Tourmaline - a Modern Gemstone

By: Nigel Makin

When discovered at source Tourmaline is usually in long slender crystal shards with different variations of colour running along it's length, finding a crystal with only one colour is a rare occurrence. This wonderfully coloured jewel is a rarity in itself as it is the only gemstone to have three sided prisms in it's crystal structure.
The Tourmaline Gemstone is often given to celebrate eight years of marriage.
Tourmalines are found in a number of regions throughout the globe, with the best sources being Namibia, Nigeria, Tanzania and Zambia on the African continent, and Brazil, Myanmar, Pakistan, and Russia. Within the United States of America, the state of California is an excellent source.

Because the Tourmaline Gemstone comes in such a variety of colours, many different impurities are responsible for the creation of the vast tones that are available.
Inclusions of iron, lithium, calcium, sodium, manganese and magnesium are to name but a few.
The western world was introduced to Tourmaline Gemstones in 1703 when Dutch traders began importing them from Sri Lanka. Jewelry designers love to work with Tourmaline as the many different colour tones available open up an endless stream of ideas, this jewel certainly is a modern Gemstone and it's popularity has sent prices spiralling upwards over the last few years. Tourmaline has a glassy to vitreous lustre and are often faceted using the step or scissor cuts to show off the stones colour or to bring light to a potentially dark stone.

Bi-And Tricolour Tourmalines...many stones consist of two or three different colours, and sometimes more. The variety that springs to everybody's mind is the one known as watermelon, this will normally have a vibrant pink centre representing the flesh of the fruit and be surrounded by a lush green that depicts the rind. Good pink and green stones are found in Africa and Brazil.

Indicolite...are all the different shades of blue stones, from the deep blue of a Sapphire through blue greens and blue turquoise. A high proportion of these gemstones are usually very dark in colour and a common practice is to heat treat them to lighten the colour and make them more appealing to the buyer. Of the standard colours a good blue Indicolite is the most expensive. A violet blue variety known as Siberite is found in Siberia.

Verdalite...is Green Tourmaline with the most common colours being a yellowish green or bottle green. The most valuable and sought after Verdalite is Emerald or chromium green.
Yellow varieties do exist but they are usually a peachy off yellow rather than a good sharp yellow. Africa, Brazil and Sri Lanka offer good specimens.

Rubellite...is varieties of red Tourmaline, the most desirable being the Ruby red.
A good Rubellite will have a lively pink to red colour and these stones are getting more and more popular. A lot of lower grade stones are heat treated to intensify their colouring.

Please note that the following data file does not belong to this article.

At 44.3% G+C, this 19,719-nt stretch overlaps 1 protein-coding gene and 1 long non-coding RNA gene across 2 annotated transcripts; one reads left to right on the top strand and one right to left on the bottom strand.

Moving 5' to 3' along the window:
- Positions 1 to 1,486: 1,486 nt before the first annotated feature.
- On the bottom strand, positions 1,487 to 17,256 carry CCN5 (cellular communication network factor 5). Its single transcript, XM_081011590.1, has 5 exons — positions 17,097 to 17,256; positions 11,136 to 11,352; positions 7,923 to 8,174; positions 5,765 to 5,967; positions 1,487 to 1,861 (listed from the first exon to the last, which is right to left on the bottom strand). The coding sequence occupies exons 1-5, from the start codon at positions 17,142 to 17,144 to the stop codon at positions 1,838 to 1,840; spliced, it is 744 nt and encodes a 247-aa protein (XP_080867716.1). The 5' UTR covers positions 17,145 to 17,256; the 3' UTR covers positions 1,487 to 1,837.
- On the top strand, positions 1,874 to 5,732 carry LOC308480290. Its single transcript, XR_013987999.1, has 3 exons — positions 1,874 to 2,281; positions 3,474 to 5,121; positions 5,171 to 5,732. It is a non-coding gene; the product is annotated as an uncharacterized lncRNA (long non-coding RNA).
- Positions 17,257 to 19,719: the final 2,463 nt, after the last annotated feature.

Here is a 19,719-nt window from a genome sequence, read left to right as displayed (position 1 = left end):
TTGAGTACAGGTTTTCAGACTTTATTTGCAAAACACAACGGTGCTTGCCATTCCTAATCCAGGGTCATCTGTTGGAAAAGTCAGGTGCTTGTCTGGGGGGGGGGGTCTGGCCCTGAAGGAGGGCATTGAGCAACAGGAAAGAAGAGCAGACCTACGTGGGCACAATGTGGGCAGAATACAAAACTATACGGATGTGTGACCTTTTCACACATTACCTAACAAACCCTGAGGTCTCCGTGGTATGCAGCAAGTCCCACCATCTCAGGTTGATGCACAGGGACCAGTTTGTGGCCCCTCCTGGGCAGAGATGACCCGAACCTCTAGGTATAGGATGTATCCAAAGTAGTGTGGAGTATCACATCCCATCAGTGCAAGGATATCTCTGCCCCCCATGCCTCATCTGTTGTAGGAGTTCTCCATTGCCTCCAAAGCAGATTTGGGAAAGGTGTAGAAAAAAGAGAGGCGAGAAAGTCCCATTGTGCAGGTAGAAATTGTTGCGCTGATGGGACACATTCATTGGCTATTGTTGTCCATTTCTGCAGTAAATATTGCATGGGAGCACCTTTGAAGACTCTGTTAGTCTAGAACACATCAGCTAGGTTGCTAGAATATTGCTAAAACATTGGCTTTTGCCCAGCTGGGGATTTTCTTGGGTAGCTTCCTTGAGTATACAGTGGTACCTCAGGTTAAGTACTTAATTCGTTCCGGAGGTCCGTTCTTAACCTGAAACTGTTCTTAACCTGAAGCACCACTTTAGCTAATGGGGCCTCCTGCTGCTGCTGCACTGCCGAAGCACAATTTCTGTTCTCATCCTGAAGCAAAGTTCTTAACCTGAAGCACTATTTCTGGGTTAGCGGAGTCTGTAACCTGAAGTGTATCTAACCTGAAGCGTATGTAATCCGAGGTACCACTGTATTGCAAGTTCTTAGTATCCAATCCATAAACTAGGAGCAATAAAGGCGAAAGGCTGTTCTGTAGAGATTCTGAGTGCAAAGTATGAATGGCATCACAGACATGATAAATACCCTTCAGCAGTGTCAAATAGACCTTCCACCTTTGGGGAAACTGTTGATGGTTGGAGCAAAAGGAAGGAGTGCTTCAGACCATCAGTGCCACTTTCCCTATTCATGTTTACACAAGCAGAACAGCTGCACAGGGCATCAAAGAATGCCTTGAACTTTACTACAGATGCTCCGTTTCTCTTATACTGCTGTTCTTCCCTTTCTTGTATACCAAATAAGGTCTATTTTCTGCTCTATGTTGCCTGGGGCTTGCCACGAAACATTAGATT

Africa and Brazil are good sources of the red gemstones as well as Madagascar and USA.

Dravite...magnesium impurities are responsible for the colour of these stones, which are normally brown yellow or brown orange. Darker brown gems are often heat treated to lighten them up and make them more appealing. Very often these stones change colour when viewed at different angles making them a popular jewel. Dravite is found in Australia, Brazil, Canada and Mexico as well as California within the United States.

Schorl...the black variety of the modern gemstone and in the most plentiful supply is not used as a gem any longer. However in Victorian times it was a very popular gem that was worn to mourn the dead.

Paraiba Tourmaline...was first mined in the 1980s in the Brazilian state of Paraiba.
This was a wonderful discovery as the mine churned out never before seen intense green, lilac and turquoise blue stones that became known as neon Tourmalines and then Paraiba.
Demand was huge for these gemstones and now that the original source has become exhausted and only a limited amount remains, people are paying very high prices for these jewels.

The name Tourmaline is derived from the Sinhalese word "tura mali" meaning "stone of mixed colours." By heating and cooling as well as applying pressure to a Tourmaline crystal, it will become electrically charged, and attract dust particles, the Dutch who first imported Tourmaline into Europe knew of this effect. They used a heated stone to pull ash from their meerschaum pipes and called this stone "aschentrekker" literally meaning ash puller.
Tourmaline is a powerful influence on love and friendship, giving them permanence and stability. Even after wearing green Tourmaline for just one day, you will feel physically stronger. When a man wears green Tourmaline he will feel stronger, when a woman wears pink Tourmaline it will greatly nourish her feminine nature. Pink Tourmaline is a strong protector for both genders.

Tourmaline Gemstones have a hardness of 7-7.5 on the Moh scale, which makes them a perfect stone for daily wear. Tourmaline is a very difficult stone to match up into pairs as the colour range is so extensive. If Tourmaline stones are rubbed or heated they will become electrically charged, meaning they will attract dust, dirt and fluff, so you will need to clean them more often than other Gemstones. Tourmaline Jewelry is exciting, vibrant and refreshingly colourful and most certainly a modern Gemstone.

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